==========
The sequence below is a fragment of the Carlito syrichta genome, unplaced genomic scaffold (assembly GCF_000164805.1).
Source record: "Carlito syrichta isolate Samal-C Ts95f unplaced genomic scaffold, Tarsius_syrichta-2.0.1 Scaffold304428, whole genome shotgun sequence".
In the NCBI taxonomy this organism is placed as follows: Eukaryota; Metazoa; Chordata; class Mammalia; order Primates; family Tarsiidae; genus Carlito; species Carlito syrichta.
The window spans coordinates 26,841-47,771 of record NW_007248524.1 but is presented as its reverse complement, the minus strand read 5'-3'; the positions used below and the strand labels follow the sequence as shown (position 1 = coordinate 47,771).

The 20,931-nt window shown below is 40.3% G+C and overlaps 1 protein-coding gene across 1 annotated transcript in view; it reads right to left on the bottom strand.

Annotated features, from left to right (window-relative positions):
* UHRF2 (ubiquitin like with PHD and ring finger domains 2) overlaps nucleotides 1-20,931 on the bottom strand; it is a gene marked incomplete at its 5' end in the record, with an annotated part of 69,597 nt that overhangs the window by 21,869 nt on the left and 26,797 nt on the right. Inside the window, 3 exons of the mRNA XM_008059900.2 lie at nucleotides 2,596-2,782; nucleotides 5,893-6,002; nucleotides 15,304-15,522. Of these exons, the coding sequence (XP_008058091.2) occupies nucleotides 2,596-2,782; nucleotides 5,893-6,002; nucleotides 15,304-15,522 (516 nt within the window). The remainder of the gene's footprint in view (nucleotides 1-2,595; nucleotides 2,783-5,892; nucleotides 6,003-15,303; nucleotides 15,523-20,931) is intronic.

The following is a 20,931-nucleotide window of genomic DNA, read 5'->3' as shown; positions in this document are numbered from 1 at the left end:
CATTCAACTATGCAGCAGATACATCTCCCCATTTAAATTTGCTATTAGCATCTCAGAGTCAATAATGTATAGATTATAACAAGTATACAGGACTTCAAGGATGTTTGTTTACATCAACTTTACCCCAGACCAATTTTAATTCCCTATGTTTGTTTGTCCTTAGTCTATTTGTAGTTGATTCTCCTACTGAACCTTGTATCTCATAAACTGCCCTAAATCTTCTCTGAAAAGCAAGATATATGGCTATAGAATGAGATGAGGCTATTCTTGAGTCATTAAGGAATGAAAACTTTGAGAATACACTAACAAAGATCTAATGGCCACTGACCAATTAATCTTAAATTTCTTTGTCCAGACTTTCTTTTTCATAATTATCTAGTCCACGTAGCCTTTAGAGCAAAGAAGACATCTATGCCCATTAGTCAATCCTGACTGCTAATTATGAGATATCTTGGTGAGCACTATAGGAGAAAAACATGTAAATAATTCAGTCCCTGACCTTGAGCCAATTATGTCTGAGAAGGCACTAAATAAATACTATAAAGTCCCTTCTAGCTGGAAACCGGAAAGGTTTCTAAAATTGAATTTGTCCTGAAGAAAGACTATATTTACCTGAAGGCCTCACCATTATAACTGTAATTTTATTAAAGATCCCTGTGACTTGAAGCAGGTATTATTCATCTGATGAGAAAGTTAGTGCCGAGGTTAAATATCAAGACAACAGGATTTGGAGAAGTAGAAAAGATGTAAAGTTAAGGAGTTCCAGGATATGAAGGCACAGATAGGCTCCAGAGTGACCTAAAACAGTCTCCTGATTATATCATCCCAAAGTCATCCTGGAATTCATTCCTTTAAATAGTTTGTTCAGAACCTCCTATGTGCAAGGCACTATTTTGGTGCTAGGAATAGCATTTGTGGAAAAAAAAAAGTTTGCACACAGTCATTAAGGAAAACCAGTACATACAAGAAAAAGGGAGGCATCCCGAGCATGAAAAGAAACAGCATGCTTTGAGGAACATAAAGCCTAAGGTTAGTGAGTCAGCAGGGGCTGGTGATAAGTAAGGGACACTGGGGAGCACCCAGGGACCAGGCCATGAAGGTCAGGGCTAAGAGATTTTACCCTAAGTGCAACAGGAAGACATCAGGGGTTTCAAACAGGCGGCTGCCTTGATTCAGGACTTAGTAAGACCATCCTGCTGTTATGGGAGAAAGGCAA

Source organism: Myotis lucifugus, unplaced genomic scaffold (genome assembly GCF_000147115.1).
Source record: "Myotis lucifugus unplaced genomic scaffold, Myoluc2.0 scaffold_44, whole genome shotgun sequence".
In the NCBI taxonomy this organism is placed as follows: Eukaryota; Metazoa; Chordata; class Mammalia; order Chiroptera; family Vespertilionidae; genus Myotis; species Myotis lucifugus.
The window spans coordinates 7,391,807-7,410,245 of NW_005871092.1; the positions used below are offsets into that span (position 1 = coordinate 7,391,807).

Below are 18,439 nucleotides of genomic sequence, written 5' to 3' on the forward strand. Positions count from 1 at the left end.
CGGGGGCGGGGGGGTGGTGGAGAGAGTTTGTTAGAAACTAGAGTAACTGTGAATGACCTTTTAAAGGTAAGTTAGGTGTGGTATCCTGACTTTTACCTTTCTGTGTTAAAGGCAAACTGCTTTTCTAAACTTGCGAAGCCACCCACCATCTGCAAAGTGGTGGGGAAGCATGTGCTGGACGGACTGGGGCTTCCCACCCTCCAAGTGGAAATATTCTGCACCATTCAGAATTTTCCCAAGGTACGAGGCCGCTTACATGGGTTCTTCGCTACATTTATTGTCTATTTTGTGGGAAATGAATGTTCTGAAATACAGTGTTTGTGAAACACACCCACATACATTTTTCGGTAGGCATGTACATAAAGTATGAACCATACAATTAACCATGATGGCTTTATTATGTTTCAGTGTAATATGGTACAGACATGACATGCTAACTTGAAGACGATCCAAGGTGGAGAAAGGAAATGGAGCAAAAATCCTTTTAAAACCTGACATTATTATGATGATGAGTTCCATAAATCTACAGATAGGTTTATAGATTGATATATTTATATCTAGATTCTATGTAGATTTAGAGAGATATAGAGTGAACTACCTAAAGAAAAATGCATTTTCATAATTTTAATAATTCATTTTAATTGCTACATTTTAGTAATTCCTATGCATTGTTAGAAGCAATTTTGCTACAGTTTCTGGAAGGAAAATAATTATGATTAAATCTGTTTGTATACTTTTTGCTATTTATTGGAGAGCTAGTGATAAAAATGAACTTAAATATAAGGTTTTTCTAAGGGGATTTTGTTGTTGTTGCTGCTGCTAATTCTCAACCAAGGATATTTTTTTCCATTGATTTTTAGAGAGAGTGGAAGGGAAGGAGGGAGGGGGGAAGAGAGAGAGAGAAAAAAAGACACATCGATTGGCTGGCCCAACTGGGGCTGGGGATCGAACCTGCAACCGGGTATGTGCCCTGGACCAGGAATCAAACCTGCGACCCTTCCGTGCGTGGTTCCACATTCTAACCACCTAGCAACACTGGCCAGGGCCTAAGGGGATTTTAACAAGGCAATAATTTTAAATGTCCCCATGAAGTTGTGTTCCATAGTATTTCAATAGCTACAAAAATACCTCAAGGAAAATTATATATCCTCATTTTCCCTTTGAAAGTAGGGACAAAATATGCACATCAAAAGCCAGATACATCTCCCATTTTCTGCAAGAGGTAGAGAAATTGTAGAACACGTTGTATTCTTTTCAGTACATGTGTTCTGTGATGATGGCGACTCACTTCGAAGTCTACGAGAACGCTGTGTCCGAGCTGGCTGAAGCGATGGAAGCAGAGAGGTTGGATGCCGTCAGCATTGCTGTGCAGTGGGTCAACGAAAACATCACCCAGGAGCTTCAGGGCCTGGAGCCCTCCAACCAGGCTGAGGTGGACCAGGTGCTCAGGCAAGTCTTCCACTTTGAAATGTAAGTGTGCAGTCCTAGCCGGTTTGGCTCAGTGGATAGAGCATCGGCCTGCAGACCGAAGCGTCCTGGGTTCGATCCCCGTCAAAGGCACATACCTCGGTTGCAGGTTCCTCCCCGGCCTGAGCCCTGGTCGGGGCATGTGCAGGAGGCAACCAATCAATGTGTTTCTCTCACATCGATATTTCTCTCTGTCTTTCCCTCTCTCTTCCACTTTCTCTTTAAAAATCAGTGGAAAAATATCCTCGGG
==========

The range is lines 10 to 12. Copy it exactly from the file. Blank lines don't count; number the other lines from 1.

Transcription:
Source organism: Myotis lucifugus, unplaced genomic scaffold (genome assembly GCF_000147115.1).
Source record: "Myotis lucifugus unplaced genomic scaffold, Myoluc2.0 scaffold_44, whole genome shotgun sequence".
In the NCBI taxonomy this organism is placed as follows: Eukaryota; Metazoa; Chordata; class Mammalia; order Chiroptera; family Vespertilionidae; genus Myotis; species Myotis lucifugus.